99. 99. Fig. 26-22 3 Archaea Bacteria Eukarya Billions of years ago 4 2 1 0
    100. 100. <ul><li>Some researchers suggest that eukaryotes arose as an endosymbiosis between a bacterium and archaean </li></ul><ul><li>If so, early evolutionary relationships might be better depicted by a ring of life instead of a tree of life </li></ul>Is the Tree of Life Really a Ring?
    101. 101. Fig. 26-23 Archaea Bacteria Eukarya
    102. 102. Fig. 26-UN2 Taxon F Sister taxa Node Polytomy Most recent common ancestor Taxon E Taxon D Taxon C Taxon B Taxon A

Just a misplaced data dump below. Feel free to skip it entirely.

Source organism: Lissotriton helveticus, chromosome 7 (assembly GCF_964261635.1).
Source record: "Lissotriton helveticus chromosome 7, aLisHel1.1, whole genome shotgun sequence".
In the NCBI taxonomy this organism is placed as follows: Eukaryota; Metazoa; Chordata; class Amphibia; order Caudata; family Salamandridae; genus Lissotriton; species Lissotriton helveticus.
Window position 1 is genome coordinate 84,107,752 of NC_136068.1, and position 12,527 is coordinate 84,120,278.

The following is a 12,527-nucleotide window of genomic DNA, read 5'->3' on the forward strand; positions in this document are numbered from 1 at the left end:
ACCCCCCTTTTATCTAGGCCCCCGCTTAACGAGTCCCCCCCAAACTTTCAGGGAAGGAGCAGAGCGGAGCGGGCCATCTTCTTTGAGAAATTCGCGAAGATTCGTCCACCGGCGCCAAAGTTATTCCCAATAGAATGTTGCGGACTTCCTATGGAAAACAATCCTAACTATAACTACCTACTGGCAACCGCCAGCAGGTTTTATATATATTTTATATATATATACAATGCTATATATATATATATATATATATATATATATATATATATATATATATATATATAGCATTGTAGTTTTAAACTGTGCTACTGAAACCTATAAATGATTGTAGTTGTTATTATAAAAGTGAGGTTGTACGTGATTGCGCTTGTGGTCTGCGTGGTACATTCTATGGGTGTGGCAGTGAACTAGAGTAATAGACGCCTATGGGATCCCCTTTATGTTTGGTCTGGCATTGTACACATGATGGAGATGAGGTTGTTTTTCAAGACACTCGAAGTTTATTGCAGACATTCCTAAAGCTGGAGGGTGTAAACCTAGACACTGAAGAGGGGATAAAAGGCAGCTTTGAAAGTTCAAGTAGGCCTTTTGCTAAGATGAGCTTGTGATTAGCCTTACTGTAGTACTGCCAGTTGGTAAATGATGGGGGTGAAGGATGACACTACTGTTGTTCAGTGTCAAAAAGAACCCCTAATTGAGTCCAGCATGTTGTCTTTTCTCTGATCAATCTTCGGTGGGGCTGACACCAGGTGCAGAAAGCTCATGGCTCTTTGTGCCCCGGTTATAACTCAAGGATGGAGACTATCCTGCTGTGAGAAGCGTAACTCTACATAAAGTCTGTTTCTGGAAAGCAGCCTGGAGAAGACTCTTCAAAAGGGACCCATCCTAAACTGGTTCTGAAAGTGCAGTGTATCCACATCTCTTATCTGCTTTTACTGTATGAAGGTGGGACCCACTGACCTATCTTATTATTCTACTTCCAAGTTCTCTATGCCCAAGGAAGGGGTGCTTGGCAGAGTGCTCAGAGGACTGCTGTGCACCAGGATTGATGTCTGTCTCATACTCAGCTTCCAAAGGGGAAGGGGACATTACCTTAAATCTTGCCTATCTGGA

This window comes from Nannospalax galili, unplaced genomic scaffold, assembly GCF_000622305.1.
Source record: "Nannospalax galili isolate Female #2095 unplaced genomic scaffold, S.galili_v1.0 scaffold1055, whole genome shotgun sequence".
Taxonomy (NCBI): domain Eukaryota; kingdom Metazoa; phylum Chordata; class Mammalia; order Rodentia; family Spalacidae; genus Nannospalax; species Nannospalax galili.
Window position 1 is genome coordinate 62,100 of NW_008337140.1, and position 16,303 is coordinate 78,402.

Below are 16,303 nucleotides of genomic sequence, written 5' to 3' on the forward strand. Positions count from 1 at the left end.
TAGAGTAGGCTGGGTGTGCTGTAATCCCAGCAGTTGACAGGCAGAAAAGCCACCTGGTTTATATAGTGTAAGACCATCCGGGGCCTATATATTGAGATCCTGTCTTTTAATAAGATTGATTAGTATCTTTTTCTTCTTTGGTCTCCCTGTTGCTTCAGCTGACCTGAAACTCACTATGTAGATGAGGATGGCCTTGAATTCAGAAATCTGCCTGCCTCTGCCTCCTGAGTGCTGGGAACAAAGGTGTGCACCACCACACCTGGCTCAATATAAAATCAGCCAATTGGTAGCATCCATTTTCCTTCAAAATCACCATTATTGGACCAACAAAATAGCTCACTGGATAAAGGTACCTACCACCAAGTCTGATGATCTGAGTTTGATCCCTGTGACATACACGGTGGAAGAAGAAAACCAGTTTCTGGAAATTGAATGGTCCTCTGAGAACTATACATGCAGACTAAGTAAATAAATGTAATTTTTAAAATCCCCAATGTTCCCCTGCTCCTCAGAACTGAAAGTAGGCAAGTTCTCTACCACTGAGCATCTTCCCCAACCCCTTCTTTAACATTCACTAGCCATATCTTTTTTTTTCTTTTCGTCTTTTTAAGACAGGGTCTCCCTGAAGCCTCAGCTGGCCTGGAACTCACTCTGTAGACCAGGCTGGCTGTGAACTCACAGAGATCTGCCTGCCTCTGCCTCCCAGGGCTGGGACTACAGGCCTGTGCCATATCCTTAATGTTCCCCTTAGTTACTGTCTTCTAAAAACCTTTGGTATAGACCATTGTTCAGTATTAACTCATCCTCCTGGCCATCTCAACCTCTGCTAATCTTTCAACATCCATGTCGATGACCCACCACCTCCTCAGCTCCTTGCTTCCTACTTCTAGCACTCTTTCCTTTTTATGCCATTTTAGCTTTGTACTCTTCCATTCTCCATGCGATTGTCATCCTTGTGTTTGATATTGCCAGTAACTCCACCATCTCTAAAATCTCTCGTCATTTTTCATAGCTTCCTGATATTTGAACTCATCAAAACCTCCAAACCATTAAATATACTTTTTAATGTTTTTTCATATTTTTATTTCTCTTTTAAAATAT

103. 103. Fig. 26-UN3 F Polyphyletic group Monophyletic group Paraphyletic group E D C B A G A A B B C C D D E E F F G G
    104. 104. Fig. 26-UN4 Lizard Salamander Goat Human
    105. 105. Fig. 26-UN5
    106. 106. Fig. 26-UN6
    107. 107. Fig. 26-UN7
    108. 108. Fig. 26-UN8
    109. 109. Fig. 26-UN9
    110. 110. Fig. 26-UN10
    111. 111. Fig. 26-UN10a
    112. 112. Fig. 26-UN10b
    113. 113. You should now be able to: <ul><li>Explain the justification for taxonomy based on a PhyloCode </li></ul><ul><li>Explain the importance of distinguishing between homology and analogy </li></ul><ul><li>Distinguish between the following terms: monophyletic, paraphyletic, and polyphyletic groups; shared ancestral and shared derived characters; orthologous and paralogous genes </li></ul>
    114. 114. <ul><li>Define horizontal gene transfer and explain how it complicates phylogenetic trees </li></ul><ul><li>Explain molecular clocks and discuss their limitations </li></ul>